“Everyone,” he said. “You, Dr. Tobias, the fat orderly who brings me my supper. From the President of the United States down to the lowliest urchin on the streets of Calcutta. Have you stopped to think what it would mean if I am what I say I am?”

“You mean, if you really are the only person on the planet?”

“Yes. I know you don’t believe it; you think my experiment with the car batteries was some sort of a trick. But imagine for a moment that I’m right. Think of what that would mean.”

“It would mean you were pretty important.”

“That’s an understatement. It would mean that for your very existence I was vitally important. Everyone on the planet had better wish me well – pray that I stay in good health. Because if something happens, all of you are going with me. That will be my revenge.”

“Pretty big gamble isn’t it?” I said. “Suicide? That’s what we’re talking about, right? Die and take the rest of us with you. But if you’re wrong all that you’ve managed to do is take your own life.”

“Hence the experiments,” said Johnson. “One more to go – a big one. It’s taken me quite awhile to figure out the details but when this one works I’ll know I’m right and not taking a gamble at all.”

“What’s the experiment?” I asked.

“My father had his flaws,” he said “...but give the devil his due, that man knew how to drive home a point. You see, you pay strict attention to what’s being said if someone is beating you while saying it. My father would get drunk and beat me. And the whole time he’d rant and rave about the Japanese and what they did to him in the war – they starved him, they tortured him. They were nothing but a bunch of sub-human maggots who should be wiped off the face of the earth.”

“I imagine that a lot of POWs felt that way,” I said. “But it was the Japanese military, not the Japanese people.”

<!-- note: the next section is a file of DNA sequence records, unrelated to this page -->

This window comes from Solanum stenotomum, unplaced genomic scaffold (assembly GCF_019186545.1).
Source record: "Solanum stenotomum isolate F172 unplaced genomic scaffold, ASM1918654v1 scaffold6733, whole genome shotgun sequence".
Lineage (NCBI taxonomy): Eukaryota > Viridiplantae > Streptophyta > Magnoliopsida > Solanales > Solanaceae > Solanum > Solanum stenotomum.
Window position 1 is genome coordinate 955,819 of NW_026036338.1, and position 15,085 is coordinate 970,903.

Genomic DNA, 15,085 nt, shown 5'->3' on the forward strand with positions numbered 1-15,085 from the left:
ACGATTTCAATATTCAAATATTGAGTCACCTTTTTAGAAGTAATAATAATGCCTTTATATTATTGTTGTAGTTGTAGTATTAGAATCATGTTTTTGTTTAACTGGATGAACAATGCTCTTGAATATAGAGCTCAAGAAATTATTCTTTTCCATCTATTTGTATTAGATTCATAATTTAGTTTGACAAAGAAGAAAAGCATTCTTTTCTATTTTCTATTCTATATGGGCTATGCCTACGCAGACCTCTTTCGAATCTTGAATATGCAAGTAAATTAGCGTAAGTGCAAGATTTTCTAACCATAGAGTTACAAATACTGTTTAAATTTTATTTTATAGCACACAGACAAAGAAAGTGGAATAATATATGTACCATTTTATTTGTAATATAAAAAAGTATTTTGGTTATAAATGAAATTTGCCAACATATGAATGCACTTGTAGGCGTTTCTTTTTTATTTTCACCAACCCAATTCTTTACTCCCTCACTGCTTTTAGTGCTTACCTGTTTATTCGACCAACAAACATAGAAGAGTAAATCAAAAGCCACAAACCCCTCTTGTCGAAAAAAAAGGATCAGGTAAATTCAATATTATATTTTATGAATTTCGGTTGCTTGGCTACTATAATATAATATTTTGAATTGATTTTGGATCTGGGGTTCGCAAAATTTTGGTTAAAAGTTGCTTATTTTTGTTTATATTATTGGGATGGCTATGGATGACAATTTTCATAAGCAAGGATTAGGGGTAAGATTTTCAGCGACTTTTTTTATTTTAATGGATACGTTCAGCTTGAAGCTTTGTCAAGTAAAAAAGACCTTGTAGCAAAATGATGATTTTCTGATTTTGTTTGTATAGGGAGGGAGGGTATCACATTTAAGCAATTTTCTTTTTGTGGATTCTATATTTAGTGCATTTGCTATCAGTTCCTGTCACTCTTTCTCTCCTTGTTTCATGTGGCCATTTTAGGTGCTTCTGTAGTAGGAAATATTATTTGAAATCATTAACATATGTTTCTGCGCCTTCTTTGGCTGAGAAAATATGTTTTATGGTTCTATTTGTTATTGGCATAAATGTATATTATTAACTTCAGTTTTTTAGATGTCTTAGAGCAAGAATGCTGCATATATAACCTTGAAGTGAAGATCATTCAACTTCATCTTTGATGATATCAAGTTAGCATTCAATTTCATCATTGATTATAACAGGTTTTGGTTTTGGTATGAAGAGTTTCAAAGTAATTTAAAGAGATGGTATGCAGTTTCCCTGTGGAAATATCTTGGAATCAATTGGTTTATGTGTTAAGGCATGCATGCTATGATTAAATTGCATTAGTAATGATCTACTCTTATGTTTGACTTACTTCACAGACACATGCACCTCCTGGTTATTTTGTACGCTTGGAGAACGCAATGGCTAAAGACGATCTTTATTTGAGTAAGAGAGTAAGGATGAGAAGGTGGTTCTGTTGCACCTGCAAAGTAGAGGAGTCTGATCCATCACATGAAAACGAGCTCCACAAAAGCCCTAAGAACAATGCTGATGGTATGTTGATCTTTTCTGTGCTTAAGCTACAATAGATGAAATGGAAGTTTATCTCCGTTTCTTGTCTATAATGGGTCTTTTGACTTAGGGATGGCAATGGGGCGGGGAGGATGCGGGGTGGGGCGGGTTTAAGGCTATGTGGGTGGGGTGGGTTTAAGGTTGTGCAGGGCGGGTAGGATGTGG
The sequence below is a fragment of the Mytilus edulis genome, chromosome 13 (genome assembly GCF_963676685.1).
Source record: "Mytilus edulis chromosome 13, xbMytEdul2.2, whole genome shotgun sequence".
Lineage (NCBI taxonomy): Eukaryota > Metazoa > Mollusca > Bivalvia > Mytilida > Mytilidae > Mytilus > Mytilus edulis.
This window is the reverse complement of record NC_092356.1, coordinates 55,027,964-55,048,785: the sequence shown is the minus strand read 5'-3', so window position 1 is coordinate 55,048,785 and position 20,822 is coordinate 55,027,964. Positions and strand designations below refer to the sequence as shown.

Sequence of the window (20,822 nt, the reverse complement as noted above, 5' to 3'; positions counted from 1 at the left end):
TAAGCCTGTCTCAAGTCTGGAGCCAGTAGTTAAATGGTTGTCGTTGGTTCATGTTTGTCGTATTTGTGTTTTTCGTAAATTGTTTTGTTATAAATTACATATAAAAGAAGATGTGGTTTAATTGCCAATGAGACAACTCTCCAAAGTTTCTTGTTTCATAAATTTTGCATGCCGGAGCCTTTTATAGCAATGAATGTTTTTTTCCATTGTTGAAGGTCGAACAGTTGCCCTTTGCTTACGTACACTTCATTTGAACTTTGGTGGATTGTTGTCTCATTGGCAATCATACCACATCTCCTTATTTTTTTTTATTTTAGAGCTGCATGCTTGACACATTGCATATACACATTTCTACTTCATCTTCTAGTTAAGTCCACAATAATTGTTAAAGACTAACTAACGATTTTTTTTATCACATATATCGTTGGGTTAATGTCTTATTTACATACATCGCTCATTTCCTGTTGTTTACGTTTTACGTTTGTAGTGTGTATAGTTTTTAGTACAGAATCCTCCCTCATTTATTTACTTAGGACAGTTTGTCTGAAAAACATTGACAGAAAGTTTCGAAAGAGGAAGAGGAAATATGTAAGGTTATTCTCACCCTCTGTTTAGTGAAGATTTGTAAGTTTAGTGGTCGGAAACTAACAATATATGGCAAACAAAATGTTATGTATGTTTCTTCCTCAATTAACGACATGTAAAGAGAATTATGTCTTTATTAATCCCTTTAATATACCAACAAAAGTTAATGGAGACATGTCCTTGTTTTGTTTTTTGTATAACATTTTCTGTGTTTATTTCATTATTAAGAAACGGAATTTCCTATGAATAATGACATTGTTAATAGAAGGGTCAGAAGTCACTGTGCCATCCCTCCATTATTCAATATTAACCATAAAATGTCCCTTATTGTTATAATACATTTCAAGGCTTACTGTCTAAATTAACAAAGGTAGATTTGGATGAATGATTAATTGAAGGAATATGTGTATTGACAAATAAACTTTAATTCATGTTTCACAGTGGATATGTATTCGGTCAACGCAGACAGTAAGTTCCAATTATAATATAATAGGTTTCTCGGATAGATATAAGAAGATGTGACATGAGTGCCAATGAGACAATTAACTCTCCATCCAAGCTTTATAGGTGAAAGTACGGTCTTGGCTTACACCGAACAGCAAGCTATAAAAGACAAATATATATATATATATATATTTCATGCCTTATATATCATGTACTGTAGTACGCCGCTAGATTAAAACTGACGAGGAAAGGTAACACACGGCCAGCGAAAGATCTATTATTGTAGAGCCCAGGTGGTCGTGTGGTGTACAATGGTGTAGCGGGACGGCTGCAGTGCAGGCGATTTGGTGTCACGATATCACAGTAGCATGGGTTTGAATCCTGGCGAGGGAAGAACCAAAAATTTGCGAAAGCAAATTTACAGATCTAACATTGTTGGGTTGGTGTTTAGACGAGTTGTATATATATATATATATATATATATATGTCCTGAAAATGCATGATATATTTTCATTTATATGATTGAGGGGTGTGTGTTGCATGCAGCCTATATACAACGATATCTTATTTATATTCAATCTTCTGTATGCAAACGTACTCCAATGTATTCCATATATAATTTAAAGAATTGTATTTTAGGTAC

“My father never made the distinction,” he said. “Neither do I. My final experiment is to give Dad his wish and wipe Japan off the map.”


“I think you’d better put Vigor Johnson on Suicide Watch,” I said to Toby. “He’s approaching some sort of critical mass.”

Toby nodded. “I’ll arrange that,” he said. “Tell me what you found out.”

I gave him a quick run-down on Johnson’s plan for revenge by suicide and his plan to prove he was right by avenging his father’s mistreatment at the hands of the Japanese.

“Fascinating,” Toby said. “I think you’re right – he is approaching critical. The extent and detail of his delusion is incredible. And brilliant – the circular logic. I mean, creating a fictional country so that he can convince himself that he destroyed it. Fantastic.”

“Don’t kid around, Toby” I said. “We have no idea what the reaction to his failure might be.”

“What are you talking about?” Toby asked.

“When he finds out that Japan is still there,” I said.

“Oh,” said Toby. “Is it a real place? I’m sorry, I never heard of it.”

“You never... what do you mean? It’s the second largest producer of automobiles in the world. You drive a Toyota, for God’s sake!”

A frown crept across Toby’s face. “I’m a Chrysler-man,” he said.
“I’ve always driven a Chrysler.”

“Toby, I was in your car this afternoon – it’s a black Toyota Celica. Not a Chrysler. ‘Never heard of Japan’ – for God’s sake, practically every electronic device in the world comes from Japan. My cassette recorder...”

And with that I picked up my Sony. But something was terribly, terribly wrong. Because on its face where raised chrome letters used to be was now a blue plastic faceplate that said: Philips.

“I don’t want you going in to talk to Johnson any more," Toby said. “I think I know what’s happening. He’s planted some sort of post-hypnotic suggestion. Don’t worry, it won’t be permanent. You’ll laugh about it tomorrow when you wake up.”


The next morning I wasn’t laughing.